Companies of all types are buying, selling, and licensing patents - not just one patent, but many patents bundled into large portfolios. A primary problem with these transactions is that the market is illiquid: parties cannot identify holders of relevant portfolios, they cannot agree on the value of the portfolio, and the specter of litigation taints every negotiation.

This article presents a new way to improve market formation and integrity by proposing that patent portfolios be treated as securities. If patent portfolio transactions are treated like stock transactions, sellers steering clear of fraud laws may be forced to disclose information about patent value. This has some unexpected benefits for curbing high-volume demand letter type patent assertions.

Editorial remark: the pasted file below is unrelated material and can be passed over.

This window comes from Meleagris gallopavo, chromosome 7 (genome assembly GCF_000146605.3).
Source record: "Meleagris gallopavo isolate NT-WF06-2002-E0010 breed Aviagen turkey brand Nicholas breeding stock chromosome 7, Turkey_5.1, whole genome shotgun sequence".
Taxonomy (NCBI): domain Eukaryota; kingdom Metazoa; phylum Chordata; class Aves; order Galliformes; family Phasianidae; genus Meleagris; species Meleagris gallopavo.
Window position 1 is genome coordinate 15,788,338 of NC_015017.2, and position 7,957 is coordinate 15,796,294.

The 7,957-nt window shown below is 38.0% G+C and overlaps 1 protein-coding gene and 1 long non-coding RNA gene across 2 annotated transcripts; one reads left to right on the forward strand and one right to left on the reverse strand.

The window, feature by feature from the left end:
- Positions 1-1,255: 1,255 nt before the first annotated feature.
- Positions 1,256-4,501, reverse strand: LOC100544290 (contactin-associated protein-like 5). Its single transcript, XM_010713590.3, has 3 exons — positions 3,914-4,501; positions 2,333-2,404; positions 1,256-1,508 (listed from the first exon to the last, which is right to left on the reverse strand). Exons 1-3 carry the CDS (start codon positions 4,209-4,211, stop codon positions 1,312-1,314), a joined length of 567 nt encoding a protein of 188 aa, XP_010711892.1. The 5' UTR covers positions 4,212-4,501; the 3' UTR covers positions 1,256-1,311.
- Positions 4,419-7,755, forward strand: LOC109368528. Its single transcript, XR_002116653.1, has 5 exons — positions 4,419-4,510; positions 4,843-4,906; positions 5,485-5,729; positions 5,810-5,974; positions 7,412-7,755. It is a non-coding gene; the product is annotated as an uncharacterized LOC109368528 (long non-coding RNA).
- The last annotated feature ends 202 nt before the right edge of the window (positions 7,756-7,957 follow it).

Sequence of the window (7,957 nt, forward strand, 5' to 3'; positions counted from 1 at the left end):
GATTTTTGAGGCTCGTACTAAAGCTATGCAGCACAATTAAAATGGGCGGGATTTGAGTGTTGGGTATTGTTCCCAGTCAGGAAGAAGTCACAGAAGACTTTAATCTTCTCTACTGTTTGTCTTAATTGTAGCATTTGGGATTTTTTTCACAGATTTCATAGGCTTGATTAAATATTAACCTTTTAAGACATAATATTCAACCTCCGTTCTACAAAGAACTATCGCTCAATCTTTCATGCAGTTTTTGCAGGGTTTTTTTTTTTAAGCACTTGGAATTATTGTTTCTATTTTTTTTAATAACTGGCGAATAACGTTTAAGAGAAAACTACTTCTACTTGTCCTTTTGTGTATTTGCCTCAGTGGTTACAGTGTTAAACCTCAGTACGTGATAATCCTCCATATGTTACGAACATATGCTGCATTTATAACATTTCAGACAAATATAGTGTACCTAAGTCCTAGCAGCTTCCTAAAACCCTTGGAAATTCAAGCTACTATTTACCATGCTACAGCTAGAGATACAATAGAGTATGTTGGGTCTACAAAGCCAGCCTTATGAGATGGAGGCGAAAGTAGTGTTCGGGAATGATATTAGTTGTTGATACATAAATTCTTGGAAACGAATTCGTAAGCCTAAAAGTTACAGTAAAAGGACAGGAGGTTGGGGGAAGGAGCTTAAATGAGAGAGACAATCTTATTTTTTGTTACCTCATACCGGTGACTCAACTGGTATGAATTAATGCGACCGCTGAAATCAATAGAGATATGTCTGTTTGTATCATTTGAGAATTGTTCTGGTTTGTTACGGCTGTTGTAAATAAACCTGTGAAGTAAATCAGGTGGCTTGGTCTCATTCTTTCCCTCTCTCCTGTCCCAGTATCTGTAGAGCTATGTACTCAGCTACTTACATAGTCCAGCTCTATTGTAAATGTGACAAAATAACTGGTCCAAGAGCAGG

Furthermore, patent transactions previously consummated in "dark markets" might now be traded in public clearinghouses. Ultimately, parties openly transacting will develop objective pricing methodologies that reduce the costs of negotiation and decrease the leverage portfolio holders exert on potential licensees.


Intellectual Property Law | Law

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